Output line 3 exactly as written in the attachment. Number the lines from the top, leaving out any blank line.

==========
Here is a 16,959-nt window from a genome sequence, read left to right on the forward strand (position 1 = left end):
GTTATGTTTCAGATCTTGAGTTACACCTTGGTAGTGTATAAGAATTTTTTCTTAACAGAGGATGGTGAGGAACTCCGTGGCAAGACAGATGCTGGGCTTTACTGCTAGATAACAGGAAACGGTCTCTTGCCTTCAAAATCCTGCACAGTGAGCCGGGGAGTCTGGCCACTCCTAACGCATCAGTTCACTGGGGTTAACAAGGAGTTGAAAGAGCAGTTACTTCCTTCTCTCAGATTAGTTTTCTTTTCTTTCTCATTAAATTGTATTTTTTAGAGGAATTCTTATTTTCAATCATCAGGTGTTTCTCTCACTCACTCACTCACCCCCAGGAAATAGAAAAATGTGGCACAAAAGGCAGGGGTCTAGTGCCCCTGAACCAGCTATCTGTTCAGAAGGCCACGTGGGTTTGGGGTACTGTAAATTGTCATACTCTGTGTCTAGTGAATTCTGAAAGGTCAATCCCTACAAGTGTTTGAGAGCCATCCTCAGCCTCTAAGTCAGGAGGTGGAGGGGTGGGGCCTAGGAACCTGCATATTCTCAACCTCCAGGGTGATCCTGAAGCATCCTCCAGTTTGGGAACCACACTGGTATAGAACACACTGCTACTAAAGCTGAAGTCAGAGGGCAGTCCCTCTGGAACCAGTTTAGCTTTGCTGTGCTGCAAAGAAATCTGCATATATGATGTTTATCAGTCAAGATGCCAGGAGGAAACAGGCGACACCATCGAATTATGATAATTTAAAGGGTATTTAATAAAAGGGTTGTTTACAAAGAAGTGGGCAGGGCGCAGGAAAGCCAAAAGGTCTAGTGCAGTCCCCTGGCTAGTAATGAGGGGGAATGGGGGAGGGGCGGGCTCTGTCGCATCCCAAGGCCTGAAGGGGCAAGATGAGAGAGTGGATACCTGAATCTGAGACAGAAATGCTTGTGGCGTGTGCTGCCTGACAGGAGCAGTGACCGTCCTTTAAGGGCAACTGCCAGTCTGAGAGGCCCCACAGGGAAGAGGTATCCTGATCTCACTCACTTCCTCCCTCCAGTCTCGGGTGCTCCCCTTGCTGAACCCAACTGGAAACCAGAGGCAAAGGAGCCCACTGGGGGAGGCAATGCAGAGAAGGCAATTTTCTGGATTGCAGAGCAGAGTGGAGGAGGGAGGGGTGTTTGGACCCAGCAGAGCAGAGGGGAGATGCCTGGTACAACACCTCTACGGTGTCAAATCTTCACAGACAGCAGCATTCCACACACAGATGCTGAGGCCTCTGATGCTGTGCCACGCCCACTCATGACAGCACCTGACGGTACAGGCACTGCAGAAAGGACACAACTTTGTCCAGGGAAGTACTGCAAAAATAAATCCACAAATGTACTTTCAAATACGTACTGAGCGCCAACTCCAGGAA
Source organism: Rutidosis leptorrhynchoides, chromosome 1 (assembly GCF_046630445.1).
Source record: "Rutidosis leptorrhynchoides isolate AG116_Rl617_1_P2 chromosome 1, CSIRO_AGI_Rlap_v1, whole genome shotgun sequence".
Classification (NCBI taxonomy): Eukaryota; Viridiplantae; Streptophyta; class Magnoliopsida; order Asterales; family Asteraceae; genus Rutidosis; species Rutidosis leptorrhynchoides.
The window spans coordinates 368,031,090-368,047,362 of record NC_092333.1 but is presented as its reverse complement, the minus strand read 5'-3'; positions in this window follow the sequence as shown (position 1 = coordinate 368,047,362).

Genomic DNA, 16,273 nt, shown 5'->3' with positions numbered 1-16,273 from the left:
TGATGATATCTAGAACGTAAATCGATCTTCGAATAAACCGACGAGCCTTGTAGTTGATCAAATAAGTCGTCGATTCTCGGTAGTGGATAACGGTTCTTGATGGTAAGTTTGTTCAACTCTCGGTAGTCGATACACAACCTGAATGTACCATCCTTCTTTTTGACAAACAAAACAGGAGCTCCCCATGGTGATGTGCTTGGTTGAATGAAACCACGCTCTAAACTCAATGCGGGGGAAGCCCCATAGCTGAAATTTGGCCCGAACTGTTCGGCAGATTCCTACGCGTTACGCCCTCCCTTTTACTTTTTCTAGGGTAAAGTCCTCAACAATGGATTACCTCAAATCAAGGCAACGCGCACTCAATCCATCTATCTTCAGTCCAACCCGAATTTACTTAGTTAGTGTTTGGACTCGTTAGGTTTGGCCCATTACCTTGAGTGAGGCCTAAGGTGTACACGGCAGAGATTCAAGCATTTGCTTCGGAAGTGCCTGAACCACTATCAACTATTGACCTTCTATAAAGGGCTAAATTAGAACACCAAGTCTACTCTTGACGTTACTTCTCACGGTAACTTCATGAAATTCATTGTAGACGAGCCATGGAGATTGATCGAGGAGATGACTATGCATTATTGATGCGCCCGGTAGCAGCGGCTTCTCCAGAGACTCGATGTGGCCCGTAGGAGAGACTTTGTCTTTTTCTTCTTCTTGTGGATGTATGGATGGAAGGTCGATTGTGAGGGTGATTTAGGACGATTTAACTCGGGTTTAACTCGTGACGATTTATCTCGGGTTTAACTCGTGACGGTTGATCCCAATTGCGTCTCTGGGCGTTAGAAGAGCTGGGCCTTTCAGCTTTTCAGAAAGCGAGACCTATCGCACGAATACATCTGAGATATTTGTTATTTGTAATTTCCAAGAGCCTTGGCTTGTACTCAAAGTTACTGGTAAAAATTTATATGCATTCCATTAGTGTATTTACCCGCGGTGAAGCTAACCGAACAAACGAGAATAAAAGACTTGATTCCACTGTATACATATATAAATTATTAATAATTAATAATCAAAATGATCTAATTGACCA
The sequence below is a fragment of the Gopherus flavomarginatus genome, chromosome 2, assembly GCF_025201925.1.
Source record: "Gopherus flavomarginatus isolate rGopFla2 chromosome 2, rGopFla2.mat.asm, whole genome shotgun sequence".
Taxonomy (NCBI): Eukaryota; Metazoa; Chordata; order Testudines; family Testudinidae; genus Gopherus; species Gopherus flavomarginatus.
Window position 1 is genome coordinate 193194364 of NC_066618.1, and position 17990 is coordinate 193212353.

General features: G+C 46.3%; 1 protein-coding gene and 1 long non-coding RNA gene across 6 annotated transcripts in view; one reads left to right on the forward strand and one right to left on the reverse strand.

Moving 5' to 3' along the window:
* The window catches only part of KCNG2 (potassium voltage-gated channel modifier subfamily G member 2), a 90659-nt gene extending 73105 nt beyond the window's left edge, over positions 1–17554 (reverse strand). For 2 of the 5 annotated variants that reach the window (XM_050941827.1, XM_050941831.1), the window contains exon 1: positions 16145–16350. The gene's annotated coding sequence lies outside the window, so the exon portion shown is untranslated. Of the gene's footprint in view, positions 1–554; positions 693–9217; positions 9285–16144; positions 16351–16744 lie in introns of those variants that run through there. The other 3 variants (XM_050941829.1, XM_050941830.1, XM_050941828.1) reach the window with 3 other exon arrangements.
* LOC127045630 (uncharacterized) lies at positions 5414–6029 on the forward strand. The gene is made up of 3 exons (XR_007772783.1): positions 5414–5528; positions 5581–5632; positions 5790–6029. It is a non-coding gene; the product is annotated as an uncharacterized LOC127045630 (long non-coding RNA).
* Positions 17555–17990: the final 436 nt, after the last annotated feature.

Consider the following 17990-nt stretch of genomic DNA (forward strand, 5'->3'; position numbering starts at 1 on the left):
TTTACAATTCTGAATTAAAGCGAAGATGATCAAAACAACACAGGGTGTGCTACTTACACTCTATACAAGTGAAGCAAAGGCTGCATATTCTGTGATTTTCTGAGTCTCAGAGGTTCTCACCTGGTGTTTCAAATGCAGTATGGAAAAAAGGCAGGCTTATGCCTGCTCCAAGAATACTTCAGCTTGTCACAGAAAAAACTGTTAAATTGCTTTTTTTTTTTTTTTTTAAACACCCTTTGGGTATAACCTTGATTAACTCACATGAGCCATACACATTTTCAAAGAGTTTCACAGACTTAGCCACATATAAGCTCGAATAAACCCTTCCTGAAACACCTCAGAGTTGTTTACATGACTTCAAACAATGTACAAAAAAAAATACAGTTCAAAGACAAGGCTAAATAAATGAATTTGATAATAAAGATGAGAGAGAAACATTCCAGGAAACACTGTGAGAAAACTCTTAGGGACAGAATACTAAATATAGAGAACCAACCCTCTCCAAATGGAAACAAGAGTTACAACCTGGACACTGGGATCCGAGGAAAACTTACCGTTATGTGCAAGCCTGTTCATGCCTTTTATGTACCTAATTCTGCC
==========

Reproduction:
Source organism: Rutidosis leptorrhynchoides, chromosome 1 (assembly GCF_046630445.1).